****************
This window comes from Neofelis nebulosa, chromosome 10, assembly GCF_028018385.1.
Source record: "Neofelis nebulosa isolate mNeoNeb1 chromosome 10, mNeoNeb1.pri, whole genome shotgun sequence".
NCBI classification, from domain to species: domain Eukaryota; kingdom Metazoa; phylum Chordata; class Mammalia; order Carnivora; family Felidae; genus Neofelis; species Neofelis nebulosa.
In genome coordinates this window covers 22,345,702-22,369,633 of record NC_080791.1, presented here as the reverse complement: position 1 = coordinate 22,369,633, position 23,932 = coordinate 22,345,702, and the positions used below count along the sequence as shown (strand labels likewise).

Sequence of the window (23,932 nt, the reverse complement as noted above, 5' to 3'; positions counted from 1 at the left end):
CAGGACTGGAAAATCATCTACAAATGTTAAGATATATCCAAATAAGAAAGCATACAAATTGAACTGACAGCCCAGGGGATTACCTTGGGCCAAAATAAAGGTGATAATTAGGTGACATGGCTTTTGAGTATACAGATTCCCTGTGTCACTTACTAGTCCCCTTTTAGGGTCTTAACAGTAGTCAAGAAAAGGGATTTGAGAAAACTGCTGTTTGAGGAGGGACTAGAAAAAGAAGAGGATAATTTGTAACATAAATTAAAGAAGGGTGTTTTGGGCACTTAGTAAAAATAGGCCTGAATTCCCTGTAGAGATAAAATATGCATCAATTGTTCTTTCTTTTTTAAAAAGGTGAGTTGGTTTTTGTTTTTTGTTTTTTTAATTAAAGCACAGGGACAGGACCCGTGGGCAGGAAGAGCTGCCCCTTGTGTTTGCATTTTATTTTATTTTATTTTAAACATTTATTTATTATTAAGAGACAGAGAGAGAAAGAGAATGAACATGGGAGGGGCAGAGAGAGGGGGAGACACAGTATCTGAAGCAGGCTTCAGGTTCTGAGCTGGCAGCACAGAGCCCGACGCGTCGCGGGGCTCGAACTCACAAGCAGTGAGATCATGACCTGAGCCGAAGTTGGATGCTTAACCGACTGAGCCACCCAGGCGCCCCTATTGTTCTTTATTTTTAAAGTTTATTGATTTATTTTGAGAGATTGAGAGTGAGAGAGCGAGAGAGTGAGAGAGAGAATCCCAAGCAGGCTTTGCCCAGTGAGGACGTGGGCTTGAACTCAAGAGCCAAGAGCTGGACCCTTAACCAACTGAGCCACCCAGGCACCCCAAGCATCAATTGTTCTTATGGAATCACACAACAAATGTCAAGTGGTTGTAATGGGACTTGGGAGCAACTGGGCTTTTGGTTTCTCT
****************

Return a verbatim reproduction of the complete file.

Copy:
This window comes from Neofelis nebulosa, chromosome 10, assembly GCF_028018385.1.
Source record: "Neofelis nebulosa isolate mNeoNeb1 chromosome 10, mNeoNeb1.pri, whole genome shotgun sequence".
NCBI classification, from domain to species: domain Eukaryota; kingdom Metazoa; phylum Chordata; class Mammalia; order Carnivora; family Felidae; genus Neofelis; species Neofelis nebulosa.
In genome coordinates this window covers 22,345,702-22,369,633 of record NC_080791.1, presented here as the reverse complement: position 1 = coordinate 22,369,633, position 23,932 = coordinate 22,345,702, and the positions used below count along the sequence as shown (strand labels likewise).

Sequence of the window (23,932 nt, the reverse complement as noted above, 5' to 3'; positions counted from 1 at the left end):
CAGGACTGGAAAATCATCTACAAATGTTAAGATATATCCAAATAAGAAAGCATACAAATTGAACTGACAGCCCAGGGGATTACCTTGGGCCAAAATAAAGGTGATAATTAGGTGACATGGCTTTTGAGTATACAGATTCCCTGTGTCACTTACTAGTCCCCTTTTAGGGTCTTAACAGTAGTCAAGAAAAGGGATTTGAGAAAACTGCTGTTTGAGGAGGGACTAGAAAAAGAAGAGGATAATTTGTAACATAAATTAAAGAAGGGTGTTTTGGGCACTTAGTAAAAATAGGCCTGAATTCCCTGTAGAGATAAAATATGCATCAATTGTTCTTTCTTTTTTAAAAAGGTGAGTTGGTTTTTGTTTTTTGTTTTTTTAATTAAAGCACAGGGACAGGACCCGTGGGCAGGAAGAGCTGCCCCTTGTGTTTGCATTTTATTTTATTTTATTTTAAACATTTATTTATTATTAAGAGACAGAGAGAGAAAGAGAATGAACATGGGAGGGGCAGAGAGAGGGGGAGACACAGTATCTGAAGCAGGCTTCAGGTTCTGAGCTGGCAGCACAGAGCCCGACGCGTCGCGGGGCTCGAACTCACAAGCAGTGAGATCATGACCTGAGCCGAAGTTGGATGCTTAACCGACTGAGCCACCCAGGCGCCCCTATTGTTCTTTATTTTTAAAGTTTATTGATTTATTTTGAGAGATTGAGAGTGAGAGAGCGAGAGAGTGAGAGAGAGAATCCCAAGCAGGCTTTGCCCAGTGAGGACGTGGGCTTGAACTCAAGAGCCAAGAGCTGGACCCTTAACCAACTGAGCCACCCAGGCACCCCAAGCATCAATTGTTCTTATGGAATCACACAACAAATGTCAAGTGGTTGTAATGGGACTTGGGAGCAACTGGGCTTTTGGTTTCTCT